It is well known that ancient Celts did not perform any of their rituals without oak leaves, and their image of God was a tall oak. For Germans the holy tree was the oak, symbolizing their main god Donar or Thunar, as the Scandinavian Thor, all words with the meaning of ‘thunder’. The Slavic god of thunder Perun like the Lithuanian god of thunder and lightning, Perkunas or Perkun, were honored by sacred endless burning fires. In Lithuania men sacrificed to the oak-tree, while women sacrificed to the lime-tree, perhaps because they considered the oak a male spirit. In Germany and Scandinavia the oak tree was the center of the world, a source of luck and protection, celebrated as late as the 19th century. It was believed that gods used to assemble beneath the World Tree or the World Pillar, thus people sacrificed at its roots. Since the name for the World Tree was Yggdrasil and one of the many names of Odin, or Wodan, was Yggr, the usual interpretation for this name is ‘the horse of Yggr.” (Davidson 1988: 170)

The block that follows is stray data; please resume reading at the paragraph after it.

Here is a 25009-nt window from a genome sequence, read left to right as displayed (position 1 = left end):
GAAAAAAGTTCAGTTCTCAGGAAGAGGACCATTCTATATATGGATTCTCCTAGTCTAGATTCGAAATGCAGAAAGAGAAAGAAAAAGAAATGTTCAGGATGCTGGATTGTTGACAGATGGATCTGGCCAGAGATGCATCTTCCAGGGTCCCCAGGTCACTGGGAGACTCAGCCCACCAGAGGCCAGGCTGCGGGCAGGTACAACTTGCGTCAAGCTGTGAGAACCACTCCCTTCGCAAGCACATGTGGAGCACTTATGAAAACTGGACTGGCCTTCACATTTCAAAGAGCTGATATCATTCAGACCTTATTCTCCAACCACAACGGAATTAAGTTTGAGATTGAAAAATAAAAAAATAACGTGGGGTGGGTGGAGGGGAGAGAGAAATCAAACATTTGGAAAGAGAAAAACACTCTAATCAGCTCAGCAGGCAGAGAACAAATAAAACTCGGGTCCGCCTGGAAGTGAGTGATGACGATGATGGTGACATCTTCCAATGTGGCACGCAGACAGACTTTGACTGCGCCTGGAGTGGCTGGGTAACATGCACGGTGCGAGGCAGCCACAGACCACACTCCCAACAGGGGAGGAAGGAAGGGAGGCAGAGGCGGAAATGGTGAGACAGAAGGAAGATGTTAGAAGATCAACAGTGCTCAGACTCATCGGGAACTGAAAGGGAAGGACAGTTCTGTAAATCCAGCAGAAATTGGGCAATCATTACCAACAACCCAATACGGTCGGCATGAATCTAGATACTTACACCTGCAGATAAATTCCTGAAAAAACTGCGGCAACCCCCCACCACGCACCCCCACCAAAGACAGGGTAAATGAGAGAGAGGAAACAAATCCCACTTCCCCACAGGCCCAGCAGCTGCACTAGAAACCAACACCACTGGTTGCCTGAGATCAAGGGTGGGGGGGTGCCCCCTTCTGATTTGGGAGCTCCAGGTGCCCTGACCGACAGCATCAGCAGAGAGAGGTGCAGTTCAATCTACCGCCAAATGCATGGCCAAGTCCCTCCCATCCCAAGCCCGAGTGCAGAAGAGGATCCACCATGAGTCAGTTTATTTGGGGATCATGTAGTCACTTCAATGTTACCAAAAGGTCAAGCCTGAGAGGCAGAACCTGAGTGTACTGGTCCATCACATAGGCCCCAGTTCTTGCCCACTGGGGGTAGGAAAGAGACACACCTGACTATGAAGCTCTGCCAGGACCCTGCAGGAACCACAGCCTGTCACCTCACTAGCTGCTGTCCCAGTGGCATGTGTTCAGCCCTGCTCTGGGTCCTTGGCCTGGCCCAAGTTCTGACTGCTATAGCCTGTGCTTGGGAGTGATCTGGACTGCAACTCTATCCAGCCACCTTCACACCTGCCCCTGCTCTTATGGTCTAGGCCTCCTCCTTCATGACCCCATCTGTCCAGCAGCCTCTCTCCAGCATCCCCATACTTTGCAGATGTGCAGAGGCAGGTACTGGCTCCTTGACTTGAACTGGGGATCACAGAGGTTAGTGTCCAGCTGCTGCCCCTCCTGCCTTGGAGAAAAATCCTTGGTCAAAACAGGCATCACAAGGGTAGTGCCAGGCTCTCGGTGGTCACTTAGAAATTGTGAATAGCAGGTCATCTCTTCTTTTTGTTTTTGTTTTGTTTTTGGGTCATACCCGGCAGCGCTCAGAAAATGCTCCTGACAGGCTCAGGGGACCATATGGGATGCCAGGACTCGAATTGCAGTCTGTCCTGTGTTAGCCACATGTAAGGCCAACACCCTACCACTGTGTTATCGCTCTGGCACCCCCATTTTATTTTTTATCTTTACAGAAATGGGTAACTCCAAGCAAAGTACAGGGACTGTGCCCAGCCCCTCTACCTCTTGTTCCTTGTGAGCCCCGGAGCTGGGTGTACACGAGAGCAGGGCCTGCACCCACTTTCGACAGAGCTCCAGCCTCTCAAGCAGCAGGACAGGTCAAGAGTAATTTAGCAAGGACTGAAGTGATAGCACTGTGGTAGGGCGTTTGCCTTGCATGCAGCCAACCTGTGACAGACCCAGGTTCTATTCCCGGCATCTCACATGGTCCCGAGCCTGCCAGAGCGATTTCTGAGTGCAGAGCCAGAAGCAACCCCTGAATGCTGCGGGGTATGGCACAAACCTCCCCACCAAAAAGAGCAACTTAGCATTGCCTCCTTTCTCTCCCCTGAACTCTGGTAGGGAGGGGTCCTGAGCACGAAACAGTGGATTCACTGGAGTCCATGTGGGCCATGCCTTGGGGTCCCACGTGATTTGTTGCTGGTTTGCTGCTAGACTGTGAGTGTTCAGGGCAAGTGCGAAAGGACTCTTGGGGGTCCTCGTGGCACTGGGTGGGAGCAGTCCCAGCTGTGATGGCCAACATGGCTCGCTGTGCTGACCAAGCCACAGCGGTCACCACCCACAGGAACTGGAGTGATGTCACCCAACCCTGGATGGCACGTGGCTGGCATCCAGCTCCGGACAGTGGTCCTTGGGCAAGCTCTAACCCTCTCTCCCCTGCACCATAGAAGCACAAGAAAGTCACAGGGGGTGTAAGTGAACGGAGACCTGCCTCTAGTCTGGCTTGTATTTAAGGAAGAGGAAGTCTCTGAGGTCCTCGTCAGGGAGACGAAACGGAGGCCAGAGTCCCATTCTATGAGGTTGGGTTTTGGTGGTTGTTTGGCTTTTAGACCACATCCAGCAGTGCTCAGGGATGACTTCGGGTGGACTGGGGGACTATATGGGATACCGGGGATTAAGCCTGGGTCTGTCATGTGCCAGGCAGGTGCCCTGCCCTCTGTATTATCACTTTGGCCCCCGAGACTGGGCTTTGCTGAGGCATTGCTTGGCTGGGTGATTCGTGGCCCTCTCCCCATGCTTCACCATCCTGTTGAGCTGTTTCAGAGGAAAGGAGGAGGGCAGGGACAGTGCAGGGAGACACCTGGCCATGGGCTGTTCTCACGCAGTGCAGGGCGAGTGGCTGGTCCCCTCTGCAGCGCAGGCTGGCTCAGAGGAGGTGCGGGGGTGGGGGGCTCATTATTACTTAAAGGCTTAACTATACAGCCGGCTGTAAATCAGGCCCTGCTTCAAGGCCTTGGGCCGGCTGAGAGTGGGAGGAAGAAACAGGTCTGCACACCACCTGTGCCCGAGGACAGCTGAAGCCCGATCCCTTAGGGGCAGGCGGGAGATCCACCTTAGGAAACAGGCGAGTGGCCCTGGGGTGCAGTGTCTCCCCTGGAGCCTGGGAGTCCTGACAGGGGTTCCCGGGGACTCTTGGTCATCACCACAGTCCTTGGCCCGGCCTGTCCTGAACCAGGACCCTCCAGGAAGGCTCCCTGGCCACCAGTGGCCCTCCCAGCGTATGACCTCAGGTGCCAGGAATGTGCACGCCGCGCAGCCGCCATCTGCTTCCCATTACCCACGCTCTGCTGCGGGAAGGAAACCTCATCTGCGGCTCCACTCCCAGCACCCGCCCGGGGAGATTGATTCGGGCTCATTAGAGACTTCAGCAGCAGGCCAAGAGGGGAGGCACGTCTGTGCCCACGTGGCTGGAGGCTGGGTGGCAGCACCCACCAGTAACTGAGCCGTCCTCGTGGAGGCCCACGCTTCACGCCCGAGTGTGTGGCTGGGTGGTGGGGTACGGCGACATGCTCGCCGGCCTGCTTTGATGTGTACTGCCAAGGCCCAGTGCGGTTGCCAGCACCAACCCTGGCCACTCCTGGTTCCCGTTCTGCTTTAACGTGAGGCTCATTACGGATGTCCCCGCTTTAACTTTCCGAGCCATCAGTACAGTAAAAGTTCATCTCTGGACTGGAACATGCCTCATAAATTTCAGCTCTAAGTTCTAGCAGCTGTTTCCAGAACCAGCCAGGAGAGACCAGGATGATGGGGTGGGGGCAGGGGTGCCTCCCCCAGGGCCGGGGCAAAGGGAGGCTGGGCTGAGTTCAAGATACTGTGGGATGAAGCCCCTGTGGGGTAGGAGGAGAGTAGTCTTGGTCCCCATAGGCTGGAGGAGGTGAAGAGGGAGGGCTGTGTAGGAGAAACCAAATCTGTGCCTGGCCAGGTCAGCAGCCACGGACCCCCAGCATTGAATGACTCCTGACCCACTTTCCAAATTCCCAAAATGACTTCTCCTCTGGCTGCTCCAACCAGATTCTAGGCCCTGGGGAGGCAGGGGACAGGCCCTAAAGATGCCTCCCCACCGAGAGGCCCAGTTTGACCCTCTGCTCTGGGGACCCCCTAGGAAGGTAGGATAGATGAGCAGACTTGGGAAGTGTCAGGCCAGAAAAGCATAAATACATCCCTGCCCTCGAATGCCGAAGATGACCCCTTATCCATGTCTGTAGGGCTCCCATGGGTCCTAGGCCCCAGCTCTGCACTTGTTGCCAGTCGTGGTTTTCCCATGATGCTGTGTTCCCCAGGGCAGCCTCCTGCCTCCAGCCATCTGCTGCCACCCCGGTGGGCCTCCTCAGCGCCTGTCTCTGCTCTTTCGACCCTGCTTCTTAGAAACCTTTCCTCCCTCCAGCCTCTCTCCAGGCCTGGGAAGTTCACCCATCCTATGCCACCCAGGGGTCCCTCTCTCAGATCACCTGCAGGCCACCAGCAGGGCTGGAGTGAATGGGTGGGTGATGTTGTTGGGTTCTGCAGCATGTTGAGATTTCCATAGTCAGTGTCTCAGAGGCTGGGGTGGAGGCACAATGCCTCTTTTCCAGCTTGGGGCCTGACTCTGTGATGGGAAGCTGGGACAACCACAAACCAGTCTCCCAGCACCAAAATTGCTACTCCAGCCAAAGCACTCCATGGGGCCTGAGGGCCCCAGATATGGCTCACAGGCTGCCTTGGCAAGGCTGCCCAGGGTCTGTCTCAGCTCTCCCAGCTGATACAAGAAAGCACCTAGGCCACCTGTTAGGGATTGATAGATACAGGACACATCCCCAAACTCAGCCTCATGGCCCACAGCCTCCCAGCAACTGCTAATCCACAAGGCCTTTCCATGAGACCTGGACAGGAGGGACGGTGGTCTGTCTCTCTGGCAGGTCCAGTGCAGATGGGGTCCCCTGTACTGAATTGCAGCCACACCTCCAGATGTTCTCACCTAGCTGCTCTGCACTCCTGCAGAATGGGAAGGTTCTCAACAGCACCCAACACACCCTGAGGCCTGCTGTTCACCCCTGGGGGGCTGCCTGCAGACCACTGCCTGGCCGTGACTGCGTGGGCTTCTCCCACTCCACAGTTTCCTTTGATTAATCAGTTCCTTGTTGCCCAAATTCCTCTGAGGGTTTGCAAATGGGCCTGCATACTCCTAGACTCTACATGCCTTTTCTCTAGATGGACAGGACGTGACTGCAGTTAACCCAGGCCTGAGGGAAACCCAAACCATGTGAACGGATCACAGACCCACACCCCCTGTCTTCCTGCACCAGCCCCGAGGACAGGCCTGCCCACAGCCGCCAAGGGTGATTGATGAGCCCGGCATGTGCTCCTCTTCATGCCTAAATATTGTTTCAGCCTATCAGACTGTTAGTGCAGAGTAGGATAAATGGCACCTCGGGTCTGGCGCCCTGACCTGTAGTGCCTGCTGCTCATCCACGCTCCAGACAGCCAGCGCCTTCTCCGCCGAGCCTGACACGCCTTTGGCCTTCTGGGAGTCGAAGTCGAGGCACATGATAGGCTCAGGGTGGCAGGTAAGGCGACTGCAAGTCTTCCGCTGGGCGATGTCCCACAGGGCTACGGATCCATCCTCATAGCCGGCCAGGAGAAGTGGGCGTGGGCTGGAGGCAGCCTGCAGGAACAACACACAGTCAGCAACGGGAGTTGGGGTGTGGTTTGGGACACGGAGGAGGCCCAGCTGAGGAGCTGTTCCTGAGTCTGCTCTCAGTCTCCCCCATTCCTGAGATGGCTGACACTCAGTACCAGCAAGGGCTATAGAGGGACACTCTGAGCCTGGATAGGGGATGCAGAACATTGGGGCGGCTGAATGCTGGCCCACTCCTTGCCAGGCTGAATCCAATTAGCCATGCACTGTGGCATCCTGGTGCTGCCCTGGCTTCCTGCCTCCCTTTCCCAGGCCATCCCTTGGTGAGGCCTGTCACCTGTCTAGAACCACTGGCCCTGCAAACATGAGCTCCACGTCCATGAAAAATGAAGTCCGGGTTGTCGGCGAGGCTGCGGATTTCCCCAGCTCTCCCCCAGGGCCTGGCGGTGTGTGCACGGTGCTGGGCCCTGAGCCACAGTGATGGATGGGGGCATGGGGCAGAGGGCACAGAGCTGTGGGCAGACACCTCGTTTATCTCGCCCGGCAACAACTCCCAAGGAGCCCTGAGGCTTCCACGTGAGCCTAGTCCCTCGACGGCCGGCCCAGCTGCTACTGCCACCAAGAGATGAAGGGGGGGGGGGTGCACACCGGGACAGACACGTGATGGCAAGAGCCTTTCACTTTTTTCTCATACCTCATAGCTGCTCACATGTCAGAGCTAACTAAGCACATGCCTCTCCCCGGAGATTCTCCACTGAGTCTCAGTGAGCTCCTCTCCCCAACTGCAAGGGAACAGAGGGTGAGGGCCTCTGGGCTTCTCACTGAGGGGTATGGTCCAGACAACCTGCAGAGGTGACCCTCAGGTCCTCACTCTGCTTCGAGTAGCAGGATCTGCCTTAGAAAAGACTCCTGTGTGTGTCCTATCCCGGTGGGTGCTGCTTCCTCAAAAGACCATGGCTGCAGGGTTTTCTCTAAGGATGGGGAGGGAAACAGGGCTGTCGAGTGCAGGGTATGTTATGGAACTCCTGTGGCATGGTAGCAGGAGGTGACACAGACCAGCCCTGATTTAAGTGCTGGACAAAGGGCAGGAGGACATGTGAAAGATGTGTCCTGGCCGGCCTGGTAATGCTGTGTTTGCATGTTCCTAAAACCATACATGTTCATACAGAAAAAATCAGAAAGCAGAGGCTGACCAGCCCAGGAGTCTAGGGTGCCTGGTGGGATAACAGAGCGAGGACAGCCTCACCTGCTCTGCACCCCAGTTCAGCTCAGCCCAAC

It is a well-known fact that Indo-Europeans used the sacred oak-wood to light their sacred fires for their ceremonies, and that they related the oak to the power of thunder. In the Romanian folklore and that of the Balkans the trees cult survived well into the 20th Century. The Romanians revered evergreens and oaks, as is testified by a custom from 17th Century called ‘the judgment by the borders under the oaks’: the oak had the role of border delimitation but also that of a witness for settling property disputes. (Vulcănescu 1972) The sacred role of the oak in the Romanian tradition is proved again by the old shepherds’ custom according to which the shepherd settled court for the bare sheep under an oak.